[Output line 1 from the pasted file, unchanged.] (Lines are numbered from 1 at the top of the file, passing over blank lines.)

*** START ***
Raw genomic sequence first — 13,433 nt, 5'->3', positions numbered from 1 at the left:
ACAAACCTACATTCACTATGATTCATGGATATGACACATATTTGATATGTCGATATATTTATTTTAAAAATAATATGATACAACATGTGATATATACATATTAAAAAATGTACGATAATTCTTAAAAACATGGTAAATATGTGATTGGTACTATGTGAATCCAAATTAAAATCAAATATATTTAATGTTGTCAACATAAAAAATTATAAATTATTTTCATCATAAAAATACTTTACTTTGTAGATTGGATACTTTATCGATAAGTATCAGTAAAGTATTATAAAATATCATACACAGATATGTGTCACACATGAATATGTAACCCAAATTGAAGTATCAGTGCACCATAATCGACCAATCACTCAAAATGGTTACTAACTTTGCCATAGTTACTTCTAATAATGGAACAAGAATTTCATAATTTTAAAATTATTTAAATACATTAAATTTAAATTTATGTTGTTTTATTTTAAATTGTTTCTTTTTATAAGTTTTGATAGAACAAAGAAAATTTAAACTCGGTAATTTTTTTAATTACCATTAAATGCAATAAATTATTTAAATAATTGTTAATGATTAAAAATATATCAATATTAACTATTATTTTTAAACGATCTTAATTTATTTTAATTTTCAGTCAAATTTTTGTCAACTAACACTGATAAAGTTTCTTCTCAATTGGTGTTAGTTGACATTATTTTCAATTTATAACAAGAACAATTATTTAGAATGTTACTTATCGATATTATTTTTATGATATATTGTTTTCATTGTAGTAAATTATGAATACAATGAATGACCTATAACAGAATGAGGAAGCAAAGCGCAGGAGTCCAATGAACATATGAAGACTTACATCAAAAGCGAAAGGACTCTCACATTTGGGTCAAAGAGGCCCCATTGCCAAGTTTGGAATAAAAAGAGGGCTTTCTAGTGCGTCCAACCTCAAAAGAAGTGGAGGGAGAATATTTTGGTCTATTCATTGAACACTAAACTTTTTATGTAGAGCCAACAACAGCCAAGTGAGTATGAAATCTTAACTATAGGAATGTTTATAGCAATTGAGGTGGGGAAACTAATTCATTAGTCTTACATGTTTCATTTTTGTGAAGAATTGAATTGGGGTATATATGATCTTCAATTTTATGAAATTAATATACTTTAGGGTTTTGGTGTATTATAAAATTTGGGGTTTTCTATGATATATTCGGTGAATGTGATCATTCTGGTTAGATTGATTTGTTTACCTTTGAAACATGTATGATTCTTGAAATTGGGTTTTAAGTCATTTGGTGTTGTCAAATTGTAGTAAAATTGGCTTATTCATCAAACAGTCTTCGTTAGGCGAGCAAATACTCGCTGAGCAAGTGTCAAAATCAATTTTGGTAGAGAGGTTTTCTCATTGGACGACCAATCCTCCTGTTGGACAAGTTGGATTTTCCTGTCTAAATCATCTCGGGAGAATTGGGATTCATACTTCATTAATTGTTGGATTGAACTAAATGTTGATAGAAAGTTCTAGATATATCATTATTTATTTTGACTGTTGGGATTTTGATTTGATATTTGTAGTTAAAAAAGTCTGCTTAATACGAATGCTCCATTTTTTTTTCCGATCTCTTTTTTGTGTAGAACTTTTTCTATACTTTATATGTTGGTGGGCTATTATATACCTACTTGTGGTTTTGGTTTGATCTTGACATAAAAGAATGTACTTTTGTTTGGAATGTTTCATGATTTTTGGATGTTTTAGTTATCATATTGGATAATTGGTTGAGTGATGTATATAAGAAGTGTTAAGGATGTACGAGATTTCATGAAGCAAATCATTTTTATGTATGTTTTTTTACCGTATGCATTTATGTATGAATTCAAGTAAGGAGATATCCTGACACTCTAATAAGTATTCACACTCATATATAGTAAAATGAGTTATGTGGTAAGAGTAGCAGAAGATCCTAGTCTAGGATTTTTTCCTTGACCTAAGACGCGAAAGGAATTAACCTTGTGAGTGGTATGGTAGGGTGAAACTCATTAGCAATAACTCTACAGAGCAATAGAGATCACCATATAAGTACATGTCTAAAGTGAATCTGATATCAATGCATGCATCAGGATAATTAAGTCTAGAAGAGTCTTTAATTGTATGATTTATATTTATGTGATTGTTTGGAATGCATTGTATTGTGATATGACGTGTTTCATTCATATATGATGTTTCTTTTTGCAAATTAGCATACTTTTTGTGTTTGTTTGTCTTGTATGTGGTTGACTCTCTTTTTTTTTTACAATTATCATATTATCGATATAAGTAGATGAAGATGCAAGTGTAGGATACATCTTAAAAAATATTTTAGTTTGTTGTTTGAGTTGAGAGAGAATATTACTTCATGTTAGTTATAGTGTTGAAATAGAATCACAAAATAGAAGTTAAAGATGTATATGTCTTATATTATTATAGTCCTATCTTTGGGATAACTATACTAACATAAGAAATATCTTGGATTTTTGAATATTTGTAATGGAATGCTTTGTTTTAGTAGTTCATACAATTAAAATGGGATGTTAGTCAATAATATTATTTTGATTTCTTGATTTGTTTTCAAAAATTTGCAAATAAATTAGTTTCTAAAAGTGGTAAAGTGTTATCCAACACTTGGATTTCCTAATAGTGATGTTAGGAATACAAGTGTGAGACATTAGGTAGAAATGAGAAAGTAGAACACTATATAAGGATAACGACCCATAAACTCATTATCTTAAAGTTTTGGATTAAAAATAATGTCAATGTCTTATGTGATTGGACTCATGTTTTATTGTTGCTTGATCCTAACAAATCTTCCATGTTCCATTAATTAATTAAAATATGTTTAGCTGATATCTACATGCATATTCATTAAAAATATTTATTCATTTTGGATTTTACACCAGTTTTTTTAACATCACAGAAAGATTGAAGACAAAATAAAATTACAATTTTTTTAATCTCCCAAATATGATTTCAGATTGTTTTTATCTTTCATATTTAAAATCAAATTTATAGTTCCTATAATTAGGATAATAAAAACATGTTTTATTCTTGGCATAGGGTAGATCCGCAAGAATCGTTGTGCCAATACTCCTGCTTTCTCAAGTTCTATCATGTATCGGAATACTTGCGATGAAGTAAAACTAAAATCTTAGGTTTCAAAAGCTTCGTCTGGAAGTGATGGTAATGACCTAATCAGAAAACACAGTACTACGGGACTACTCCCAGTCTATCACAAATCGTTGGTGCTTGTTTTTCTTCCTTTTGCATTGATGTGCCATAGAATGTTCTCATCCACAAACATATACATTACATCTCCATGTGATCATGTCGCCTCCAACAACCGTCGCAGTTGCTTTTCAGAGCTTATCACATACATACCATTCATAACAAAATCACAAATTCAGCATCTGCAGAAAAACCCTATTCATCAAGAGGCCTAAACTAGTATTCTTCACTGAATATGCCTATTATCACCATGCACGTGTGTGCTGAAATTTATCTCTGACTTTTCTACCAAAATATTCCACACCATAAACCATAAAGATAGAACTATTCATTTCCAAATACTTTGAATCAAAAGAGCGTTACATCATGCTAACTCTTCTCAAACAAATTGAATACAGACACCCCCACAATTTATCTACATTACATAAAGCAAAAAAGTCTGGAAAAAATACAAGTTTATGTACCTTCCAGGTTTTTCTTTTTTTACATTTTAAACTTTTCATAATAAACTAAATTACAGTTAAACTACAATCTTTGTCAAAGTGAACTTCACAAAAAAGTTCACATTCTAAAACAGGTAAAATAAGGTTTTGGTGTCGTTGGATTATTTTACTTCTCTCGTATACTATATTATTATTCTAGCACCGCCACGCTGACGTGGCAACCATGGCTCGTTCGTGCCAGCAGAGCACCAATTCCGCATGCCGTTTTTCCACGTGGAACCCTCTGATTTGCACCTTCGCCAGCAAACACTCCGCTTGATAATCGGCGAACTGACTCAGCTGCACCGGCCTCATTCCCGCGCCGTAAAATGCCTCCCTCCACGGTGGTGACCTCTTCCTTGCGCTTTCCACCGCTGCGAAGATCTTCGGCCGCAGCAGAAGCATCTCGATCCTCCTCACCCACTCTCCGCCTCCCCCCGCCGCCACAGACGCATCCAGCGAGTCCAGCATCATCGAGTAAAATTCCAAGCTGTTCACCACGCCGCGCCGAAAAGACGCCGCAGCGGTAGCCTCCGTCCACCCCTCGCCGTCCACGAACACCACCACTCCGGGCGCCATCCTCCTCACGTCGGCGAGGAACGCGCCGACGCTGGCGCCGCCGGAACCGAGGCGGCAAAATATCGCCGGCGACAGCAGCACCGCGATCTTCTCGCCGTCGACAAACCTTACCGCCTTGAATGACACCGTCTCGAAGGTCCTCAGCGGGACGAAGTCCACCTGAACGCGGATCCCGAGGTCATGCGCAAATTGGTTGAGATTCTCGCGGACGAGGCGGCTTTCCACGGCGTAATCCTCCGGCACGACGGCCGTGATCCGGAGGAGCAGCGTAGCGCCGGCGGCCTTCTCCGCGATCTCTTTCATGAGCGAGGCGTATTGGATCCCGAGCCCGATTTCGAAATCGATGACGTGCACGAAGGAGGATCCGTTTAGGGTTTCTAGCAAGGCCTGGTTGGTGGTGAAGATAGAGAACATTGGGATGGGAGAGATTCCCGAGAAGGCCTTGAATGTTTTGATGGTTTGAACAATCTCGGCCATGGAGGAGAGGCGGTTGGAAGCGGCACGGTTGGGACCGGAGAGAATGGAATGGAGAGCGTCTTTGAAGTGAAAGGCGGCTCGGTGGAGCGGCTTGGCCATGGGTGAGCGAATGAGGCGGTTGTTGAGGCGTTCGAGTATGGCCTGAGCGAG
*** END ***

Raw genomic sequence first — 13,433 nt, 5'->3', positions numbered from 1 at the left: